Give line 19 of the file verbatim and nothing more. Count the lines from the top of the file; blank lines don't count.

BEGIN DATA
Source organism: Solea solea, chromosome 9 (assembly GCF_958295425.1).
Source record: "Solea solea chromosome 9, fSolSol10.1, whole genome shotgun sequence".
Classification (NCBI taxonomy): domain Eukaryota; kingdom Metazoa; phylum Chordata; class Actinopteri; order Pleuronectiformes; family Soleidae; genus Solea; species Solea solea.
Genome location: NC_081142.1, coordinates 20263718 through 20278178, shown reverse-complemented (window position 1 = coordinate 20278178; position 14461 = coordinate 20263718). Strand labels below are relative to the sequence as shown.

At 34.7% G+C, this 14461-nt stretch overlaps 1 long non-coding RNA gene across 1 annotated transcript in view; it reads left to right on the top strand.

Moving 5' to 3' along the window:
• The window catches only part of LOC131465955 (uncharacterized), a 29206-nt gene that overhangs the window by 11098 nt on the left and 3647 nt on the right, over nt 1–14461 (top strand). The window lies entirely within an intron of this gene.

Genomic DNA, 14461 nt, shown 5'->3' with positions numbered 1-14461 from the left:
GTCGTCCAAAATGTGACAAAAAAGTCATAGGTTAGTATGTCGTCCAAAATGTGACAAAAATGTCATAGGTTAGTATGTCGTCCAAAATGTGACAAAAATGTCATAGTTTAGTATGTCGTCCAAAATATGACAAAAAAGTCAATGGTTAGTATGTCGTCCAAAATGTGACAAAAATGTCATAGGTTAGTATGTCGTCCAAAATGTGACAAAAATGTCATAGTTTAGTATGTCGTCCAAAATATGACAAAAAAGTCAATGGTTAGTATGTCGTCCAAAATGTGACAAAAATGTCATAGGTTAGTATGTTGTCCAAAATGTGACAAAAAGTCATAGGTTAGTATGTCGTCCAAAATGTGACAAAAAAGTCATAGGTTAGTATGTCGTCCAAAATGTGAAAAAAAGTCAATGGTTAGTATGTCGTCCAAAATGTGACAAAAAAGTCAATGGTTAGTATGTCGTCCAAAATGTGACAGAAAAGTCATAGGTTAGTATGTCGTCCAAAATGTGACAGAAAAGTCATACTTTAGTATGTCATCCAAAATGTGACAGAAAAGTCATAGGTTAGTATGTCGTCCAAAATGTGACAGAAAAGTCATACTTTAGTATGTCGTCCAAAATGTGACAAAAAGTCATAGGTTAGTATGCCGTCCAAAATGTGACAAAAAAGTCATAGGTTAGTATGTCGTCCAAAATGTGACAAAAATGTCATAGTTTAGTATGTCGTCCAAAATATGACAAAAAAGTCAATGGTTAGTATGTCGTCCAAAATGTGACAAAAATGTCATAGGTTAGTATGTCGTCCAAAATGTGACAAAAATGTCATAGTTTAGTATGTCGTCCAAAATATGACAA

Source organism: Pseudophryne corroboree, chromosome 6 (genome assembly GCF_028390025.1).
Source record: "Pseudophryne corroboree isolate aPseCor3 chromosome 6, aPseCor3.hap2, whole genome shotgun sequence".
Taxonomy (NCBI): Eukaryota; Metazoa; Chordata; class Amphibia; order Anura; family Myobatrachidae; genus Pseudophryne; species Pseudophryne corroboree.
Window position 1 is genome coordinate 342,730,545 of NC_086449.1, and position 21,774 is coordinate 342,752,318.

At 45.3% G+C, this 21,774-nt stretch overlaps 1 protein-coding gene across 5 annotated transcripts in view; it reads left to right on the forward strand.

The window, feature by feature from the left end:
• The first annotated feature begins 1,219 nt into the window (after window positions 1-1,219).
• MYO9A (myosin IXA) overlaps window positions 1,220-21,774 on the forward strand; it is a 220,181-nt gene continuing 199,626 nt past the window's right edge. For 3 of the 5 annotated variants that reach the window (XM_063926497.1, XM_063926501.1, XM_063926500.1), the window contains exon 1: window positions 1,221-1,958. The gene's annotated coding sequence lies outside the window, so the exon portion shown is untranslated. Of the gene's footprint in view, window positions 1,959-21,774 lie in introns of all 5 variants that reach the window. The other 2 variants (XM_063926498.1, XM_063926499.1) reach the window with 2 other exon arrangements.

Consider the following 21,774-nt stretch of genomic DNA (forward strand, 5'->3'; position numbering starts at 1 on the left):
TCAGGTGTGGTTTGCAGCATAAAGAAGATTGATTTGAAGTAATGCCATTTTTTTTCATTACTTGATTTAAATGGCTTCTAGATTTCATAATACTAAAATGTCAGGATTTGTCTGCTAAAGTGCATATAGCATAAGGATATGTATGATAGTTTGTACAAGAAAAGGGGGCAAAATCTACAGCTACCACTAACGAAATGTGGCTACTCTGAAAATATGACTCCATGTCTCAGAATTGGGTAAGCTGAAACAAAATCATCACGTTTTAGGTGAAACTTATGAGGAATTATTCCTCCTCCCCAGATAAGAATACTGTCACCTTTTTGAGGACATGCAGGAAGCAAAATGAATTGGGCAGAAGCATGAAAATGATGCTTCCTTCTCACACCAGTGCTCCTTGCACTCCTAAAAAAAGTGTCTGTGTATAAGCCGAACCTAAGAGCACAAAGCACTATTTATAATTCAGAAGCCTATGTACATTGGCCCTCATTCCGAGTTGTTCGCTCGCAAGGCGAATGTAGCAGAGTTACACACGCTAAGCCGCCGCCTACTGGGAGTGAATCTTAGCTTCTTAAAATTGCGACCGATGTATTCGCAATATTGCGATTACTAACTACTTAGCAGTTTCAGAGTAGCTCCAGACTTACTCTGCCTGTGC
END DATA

TCAGGTGTGGTTTGCAGCATAAAGAAGATTGATTTGAAGTAATGCCATTTTTTTTCATTACTTGATTTAAATGGCTTCTAGATTTCATAATACTAAAATGTCAGGATTTGTCTGCTAAAGTGCATATAGCATAAGGATATGTATGATAGTTTGTACAAGAAAAGGGGGCAAAATCTACAGCTACCACTAACGAAATGTGGCTACTCTGAAAATATGACTCCATGTCTCAGAATTGGGTAAGCTGAAACAAAATCATCACGTTTTAGGTGAAACTTATGAGGAATTATTCCTCCTCCCCAGATAAGAATACTGTCACCTTTTTGAGGACATGCAGGAAGCAAAATGAATTGGGCAGAAGCATGAAAATGATGCTTCCTTCTCACACCAGTGCTCCTTGCACTCCTAAAAAAAGTGTCTGTGTATAAGCCGAACCTAAGAGCACAAAGCACTATTTATAATTCAGAAGCCTATGTACATTGGCCCTCATTCCGAGTTGTTCGCTCGCAAGGCGAATGTAGCAGAGTTACACACGCTAAGCCGCCGCCTACTGGGAGTGAATCTTAGCTTCTTAAAATTGCGACCGATGTATTCGCAATATTGCGATTACTAACTACTTAGCAGTTTCAGAGTAGCTCCAGACTTACTCTGCCTGTGC